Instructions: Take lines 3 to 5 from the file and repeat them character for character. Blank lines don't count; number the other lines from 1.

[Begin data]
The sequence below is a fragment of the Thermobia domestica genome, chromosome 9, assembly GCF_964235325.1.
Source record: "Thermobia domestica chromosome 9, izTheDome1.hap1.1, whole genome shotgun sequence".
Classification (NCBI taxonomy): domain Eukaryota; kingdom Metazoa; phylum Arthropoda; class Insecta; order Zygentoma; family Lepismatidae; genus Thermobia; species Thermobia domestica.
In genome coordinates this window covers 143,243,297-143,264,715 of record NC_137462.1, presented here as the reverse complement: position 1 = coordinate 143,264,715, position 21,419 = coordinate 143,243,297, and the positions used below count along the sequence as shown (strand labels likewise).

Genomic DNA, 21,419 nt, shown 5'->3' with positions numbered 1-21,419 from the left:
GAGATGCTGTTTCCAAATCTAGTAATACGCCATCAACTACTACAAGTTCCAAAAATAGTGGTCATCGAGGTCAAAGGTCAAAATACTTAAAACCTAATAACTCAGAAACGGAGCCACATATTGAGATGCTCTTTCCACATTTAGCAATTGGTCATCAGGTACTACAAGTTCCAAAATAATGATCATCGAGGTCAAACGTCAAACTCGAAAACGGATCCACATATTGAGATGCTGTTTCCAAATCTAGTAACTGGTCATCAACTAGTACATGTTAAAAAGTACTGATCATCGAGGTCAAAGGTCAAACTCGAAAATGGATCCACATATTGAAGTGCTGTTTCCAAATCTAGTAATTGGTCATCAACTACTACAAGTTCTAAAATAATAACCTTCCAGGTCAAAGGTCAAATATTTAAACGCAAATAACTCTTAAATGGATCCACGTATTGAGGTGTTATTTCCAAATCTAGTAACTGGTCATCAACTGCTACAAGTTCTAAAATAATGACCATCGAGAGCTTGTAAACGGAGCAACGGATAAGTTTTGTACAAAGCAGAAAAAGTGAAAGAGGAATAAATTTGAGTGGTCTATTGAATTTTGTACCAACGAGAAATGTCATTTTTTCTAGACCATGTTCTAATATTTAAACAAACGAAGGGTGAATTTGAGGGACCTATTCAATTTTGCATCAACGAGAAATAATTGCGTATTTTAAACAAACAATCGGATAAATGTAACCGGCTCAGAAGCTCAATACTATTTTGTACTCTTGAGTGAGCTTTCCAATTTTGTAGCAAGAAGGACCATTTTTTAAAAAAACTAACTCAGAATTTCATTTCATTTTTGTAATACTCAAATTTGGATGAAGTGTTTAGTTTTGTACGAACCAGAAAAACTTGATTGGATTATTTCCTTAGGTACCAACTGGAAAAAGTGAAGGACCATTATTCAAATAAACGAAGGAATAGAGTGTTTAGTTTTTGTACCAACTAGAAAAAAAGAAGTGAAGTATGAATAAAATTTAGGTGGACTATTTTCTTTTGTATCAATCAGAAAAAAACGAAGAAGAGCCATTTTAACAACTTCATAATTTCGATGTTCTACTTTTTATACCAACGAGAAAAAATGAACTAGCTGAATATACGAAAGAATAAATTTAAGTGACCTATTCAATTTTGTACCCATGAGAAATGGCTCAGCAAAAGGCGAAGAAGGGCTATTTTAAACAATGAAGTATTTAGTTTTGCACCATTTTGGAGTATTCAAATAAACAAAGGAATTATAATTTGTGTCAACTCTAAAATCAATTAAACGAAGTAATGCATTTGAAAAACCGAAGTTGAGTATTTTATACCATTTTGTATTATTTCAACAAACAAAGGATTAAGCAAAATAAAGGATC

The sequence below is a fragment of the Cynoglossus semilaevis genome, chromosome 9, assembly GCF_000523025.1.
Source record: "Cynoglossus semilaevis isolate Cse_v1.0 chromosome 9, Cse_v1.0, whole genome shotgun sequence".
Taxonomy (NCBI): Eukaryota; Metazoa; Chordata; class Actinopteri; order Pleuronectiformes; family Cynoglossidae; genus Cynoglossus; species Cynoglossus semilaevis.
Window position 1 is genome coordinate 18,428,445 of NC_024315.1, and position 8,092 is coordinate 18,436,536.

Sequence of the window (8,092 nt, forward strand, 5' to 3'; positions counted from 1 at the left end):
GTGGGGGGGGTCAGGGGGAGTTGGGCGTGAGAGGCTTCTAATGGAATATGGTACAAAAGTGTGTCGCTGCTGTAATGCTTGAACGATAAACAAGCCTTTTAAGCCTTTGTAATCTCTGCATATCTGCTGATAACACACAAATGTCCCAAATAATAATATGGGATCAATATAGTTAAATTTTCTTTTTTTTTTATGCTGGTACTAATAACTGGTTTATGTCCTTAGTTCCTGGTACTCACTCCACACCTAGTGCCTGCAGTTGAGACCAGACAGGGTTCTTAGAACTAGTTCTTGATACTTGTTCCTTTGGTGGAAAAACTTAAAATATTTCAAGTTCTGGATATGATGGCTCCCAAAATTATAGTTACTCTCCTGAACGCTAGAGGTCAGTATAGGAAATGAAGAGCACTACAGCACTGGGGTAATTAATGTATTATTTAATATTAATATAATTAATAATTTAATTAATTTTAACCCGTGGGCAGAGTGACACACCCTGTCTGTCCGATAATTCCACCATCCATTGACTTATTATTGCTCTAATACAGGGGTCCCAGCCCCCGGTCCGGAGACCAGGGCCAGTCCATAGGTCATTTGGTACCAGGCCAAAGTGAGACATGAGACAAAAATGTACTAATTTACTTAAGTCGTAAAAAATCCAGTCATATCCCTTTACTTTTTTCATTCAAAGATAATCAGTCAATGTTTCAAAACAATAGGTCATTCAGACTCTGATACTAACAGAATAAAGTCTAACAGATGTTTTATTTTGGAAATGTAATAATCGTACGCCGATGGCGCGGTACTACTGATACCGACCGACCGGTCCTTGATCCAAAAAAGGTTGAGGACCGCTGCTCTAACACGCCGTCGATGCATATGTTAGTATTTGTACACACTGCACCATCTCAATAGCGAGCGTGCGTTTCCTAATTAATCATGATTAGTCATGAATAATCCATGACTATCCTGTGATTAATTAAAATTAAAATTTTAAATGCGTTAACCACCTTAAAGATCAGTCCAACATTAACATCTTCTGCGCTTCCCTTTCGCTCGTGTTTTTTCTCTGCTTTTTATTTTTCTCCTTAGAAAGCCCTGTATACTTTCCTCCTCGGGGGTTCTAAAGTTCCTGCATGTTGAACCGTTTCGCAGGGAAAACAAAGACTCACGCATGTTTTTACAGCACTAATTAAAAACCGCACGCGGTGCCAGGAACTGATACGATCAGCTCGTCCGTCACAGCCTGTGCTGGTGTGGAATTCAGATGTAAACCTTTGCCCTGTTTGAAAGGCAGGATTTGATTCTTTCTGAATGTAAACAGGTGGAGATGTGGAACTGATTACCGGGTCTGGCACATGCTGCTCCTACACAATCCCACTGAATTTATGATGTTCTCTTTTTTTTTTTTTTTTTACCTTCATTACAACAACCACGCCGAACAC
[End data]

Classification (NCBI taxonomy): domain Eukaryota; kingdom Metazoa; phylum Arthropoda; class Insecta; order Zygentoma; family Lepismatidae; genus Thermobia; species Thermobia domestica.
In genome coordinates this window covers 143,243,297-143,264,715 of record NC_137462.1, presented here as the reverse complement: position 1 = coordinate 143,264,715, position 21,419 = coordinate 143,243,297, and the positions used below count along the sequence as shown (strand labels likewise).

Genomic DNA, 21,419 nt, shown 5'->3' with positions numbered 1-21,419 from the left: